Original Broadway Production (1964)
When Barbra Streisand was first mentioned as a possibility for Fanny, composer Jule Styne sent his assistant to see her nightclub act. The assistant returned and wasn't very positive. However, Styne went to see her at the Bon Soir and was quite enthusiastic, returning several nights in a row. When Streisand auditioned, even the usually-stoic Jerome Robbins applauded. However, Fran Stark, Fanny Brice's daughter, didn't share the enthusiasm. She reportedly said, "That girl play my mother? I wouldn't hire her as my maid!"
Jerome Robbins was originally supposed to direct and choreograph. However, he left the production. Bob Fosse was hired as a replacement but he quit in September 1963 after working on the show for just a few weeks.
David Merrick was originally to co-produce the show with Ray Stark, but in December 1963, shortly before rehearsals were to start, Merrick dissolved his association with the production.
In September 1963, Garson Kanin was sought as director. They played him the score and he didn't respond for several days.
One night, Jule Styne and his wife were going to Sardi's for dinner. Kanin and his wife, Ruth Gordon, were coming out. Styne cornered Kanin and wouldn't let him go until he agreed to do the show.
Garson Kanin was reluctant to direct Streisand because he was in awe of her. Ruth Gordon, Kanin's wife, used to stand on the front of the stage and mouth all of the words to Streisand, who would parrot her, and Kanin loved it.
The tryouts were quite difficult.
First, Fanny Brice's daughter maintained a great deal of control and wanted to gloss over the real story of her mother.
Also, Garson Kanin was not taking the show in the direction that the others wanted. Everyone agreed to give up a portion of their royalties to get Jerome Robbins back. Kanin, however, wouldn't leave and continued to be a presence. Robbins didn't do much of anything. Jule Styne's widow remembers that his major contribution was the counterpoint for Fanny in "You are Woman".
Sydney Chaplin had signed a contract to stay in the show through April 1, 1966. In mid-June 1965, it was announced that he would be leaving the show after the performance on June 19. Chaplin denied rumors that he was leaving because of a dispute with Barbra Streisand. He said that the dispute that was causing him to leave was with the show's producer, Ray Stark.
According to a report in the New York Times (June 17, 1965), he and the management had come to an agreement that he would be paid $2,100 a week through the end of his contract.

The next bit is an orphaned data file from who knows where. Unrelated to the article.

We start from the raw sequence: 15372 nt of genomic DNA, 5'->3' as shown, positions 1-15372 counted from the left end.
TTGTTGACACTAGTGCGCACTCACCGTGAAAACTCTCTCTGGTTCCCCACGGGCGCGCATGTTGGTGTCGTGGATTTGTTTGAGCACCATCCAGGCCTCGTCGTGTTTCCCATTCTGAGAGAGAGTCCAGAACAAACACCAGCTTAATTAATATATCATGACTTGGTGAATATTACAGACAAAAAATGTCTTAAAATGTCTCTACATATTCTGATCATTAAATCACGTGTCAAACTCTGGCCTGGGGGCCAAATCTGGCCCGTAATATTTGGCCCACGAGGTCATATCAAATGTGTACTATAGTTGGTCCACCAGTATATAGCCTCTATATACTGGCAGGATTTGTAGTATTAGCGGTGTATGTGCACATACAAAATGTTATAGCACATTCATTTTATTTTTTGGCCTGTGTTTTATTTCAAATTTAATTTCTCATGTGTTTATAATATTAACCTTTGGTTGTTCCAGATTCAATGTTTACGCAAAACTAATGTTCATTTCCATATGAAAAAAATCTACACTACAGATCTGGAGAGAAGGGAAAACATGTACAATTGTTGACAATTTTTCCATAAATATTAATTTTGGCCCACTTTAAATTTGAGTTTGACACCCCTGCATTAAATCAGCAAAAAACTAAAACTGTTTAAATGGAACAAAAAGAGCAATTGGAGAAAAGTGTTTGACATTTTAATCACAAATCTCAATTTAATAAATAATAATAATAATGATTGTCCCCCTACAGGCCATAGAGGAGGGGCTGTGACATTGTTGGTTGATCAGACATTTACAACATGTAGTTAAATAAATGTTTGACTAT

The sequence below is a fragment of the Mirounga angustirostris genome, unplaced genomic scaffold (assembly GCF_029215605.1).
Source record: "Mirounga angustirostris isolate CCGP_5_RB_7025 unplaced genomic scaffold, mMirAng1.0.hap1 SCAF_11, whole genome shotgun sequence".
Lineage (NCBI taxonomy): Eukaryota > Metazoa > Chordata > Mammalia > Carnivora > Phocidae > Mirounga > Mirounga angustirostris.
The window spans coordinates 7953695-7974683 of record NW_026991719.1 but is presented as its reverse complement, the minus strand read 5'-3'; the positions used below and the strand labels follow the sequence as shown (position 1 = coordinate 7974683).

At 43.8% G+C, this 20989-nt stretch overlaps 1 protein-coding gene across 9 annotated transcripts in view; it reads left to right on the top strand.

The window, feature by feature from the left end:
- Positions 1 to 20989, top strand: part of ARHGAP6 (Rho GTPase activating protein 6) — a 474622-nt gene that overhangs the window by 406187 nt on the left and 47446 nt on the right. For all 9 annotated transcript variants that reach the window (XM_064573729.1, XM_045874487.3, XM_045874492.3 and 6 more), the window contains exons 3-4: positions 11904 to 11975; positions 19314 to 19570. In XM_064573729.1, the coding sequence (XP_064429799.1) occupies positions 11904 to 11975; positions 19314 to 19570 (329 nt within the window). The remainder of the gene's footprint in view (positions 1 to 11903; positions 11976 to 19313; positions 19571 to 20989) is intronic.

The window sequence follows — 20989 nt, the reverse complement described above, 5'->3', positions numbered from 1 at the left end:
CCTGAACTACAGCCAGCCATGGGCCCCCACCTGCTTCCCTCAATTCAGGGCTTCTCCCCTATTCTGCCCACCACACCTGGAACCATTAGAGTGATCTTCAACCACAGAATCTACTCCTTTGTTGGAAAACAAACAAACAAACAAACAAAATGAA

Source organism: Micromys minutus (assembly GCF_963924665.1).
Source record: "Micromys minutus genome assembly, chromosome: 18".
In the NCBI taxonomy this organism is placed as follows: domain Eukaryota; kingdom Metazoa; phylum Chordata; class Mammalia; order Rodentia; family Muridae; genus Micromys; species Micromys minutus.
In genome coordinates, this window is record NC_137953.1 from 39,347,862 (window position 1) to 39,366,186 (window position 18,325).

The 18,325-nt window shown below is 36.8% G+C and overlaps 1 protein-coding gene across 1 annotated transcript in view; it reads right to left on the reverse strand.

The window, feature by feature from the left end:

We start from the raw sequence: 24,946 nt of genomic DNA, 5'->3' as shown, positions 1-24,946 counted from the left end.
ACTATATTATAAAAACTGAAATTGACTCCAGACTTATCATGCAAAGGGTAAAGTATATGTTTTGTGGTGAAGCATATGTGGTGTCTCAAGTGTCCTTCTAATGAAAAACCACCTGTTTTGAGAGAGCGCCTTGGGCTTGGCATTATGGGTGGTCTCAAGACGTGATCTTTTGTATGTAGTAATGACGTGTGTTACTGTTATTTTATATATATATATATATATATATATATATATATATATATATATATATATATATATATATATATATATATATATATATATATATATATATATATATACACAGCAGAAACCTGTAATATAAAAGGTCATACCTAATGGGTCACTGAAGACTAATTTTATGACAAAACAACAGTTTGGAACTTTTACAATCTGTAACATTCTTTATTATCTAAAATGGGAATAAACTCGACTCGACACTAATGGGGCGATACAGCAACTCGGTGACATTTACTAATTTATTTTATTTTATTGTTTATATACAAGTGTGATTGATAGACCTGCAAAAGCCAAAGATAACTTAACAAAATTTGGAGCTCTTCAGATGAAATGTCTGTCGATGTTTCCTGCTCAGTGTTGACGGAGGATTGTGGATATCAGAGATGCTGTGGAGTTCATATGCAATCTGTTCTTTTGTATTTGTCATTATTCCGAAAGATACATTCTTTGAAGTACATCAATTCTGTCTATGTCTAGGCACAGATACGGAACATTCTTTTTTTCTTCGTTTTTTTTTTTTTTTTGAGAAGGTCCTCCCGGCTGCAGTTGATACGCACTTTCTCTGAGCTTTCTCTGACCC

In the four-disc Streisand set Just for the Record, there are two songs from Streisand's final Broadway performance as Fanny Brice: "I'm the Greatest Star" and the encore she did that night of "My Man." The notes for the set give the date of the performance as December 26, 1965, but that date is incorrect. Streisand's final performance in the Broadway production occurred the day before — Saturday night, December 25, 1965.
The fact that the show performed on Christmas day may seem odd to some, but contemporary listings for Broadway shows suggest that every Broadway show performed on Christmas day in 1965. Even as recently as 2014, when it's become more common for some Broadway shows not to perform on Christmas day, 18 Broadway shows did perform on Christmas day, as can be seen in this article.
At one time, it was not even all that unusual for Broadway shows to open on Christmas day. The most famous Broadway show to open on Christmas day was probably the original production of Pal Joey, but a number of other shows did, though no Broadway shows in recent decades have done so.
Perhaps the strongest confirmation that Streisand's final performance was on December 25 comes from the issue of Variety publshed December 29, 1965. An article titled "Barbra's 'Funny Girl' Swan Song" stated this: "Barbra Streisand made a curtain speech and sang 'My Man' with the conclusion Saturday night (25) of her final performance in the Broadway company of 'Funny Girl' at the Winter Garden, N.Y."
The production took a layoff December 14-19, 1964, probably to give Barbra Streisand a vacation. It was perhaps believed that the grosses would so plummet if the understudy did that week's performances that it was better to just give everyone the week off. When Variety reported in its issue dated November 25, 1964, that the production would take a layoff that week, it also reported that arrangements for Streisand to continue in the show through December 1965 had been completed.